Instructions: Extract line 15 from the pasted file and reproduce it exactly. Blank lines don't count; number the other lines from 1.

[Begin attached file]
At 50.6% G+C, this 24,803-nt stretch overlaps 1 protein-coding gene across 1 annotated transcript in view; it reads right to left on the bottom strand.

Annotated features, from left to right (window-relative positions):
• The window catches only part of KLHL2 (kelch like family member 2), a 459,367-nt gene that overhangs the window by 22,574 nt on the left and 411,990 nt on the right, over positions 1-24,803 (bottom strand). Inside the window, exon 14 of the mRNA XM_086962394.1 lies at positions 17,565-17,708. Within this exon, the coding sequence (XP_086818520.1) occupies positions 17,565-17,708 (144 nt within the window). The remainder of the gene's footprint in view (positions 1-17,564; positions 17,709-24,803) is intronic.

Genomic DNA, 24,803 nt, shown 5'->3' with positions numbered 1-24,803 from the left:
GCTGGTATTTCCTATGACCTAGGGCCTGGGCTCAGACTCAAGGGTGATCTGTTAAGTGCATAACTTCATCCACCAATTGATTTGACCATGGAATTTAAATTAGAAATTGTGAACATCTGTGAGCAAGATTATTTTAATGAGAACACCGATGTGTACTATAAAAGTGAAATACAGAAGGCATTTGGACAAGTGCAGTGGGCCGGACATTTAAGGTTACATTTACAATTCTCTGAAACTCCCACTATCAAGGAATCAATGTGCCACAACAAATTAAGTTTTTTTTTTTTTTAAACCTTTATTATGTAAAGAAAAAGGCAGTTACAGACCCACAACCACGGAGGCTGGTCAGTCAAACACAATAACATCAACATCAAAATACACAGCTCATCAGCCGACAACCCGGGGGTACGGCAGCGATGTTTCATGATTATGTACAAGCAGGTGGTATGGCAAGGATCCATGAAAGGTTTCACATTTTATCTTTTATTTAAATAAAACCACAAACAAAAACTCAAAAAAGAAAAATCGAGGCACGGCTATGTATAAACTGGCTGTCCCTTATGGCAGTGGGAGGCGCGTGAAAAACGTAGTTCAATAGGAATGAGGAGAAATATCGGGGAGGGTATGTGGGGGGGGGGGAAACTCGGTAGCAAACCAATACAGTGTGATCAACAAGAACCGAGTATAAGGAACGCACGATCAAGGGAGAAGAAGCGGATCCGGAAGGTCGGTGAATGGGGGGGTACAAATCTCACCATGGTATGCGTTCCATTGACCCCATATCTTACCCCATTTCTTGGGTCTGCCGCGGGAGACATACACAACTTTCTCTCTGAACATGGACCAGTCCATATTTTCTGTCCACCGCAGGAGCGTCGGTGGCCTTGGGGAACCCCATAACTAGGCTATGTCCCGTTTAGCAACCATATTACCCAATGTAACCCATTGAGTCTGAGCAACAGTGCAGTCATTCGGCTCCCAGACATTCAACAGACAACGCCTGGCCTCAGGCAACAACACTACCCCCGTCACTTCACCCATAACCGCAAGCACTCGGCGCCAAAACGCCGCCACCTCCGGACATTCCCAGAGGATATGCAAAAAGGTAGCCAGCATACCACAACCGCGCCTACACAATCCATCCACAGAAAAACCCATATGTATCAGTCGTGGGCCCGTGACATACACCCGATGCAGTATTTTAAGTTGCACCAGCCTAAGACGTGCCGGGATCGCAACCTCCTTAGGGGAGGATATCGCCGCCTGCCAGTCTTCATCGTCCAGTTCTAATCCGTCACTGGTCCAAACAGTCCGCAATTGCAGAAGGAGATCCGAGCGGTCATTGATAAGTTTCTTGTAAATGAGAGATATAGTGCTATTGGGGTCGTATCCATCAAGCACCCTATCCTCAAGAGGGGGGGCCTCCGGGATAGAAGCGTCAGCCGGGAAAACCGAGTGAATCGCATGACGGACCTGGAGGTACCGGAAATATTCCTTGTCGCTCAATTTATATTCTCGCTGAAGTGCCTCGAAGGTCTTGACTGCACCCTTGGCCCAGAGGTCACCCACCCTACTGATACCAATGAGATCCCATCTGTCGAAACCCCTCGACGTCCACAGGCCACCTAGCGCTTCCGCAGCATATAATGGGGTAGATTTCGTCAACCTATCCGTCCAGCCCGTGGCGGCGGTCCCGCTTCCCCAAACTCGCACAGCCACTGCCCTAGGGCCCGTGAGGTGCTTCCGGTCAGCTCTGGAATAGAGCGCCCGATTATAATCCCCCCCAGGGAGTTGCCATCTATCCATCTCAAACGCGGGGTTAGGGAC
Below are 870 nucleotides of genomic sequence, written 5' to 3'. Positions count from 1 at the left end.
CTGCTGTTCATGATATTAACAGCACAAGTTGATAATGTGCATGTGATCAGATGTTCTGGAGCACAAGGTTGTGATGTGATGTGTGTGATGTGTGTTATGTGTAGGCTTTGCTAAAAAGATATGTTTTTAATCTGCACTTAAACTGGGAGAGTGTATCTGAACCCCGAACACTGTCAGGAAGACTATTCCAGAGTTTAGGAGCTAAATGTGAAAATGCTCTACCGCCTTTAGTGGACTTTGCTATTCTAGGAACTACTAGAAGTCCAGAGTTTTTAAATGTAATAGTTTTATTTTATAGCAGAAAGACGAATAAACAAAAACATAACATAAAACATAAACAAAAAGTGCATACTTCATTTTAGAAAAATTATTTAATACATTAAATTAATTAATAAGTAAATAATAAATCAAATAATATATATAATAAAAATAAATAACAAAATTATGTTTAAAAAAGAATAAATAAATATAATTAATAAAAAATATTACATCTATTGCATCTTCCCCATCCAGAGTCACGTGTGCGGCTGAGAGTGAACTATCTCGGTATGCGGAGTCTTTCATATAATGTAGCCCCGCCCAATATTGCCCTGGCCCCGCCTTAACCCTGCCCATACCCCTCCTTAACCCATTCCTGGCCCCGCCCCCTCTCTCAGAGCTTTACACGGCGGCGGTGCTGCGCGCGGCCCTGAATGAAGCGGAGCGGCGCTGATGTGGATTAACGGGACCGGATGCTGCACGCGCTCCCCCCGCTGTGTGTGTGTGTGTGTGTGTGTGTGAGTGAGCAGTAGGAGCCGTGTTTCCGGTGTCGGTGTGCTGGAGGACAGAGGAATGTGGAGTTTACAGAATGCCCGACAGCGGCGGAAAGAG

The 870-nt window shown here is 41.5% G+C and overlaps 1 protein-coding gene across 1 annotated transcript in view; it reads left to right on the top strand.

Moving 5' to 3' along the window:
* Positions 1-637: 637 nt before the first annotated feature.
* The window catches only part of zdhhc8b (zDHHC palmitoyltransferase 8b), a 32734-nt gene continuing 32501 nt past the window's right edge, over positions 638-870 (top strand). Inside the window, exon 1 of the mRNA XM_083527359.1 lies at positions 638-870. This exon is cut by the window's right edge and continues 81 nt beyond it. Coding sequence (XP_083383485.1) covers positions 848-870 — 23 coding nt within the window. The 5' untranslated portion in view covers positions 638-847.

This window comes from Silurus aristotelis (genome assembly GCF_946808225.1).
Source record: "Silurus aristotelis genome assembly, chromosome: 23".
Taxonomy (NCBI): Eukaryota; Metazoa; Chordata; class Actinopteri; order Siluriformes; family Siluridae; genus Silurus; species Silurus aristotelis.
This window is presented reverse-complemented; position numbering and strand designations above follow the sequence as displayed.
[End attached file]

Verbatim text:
This window is presented reverse-complemented; position numbering and strand designations above follow the sequence as displayed.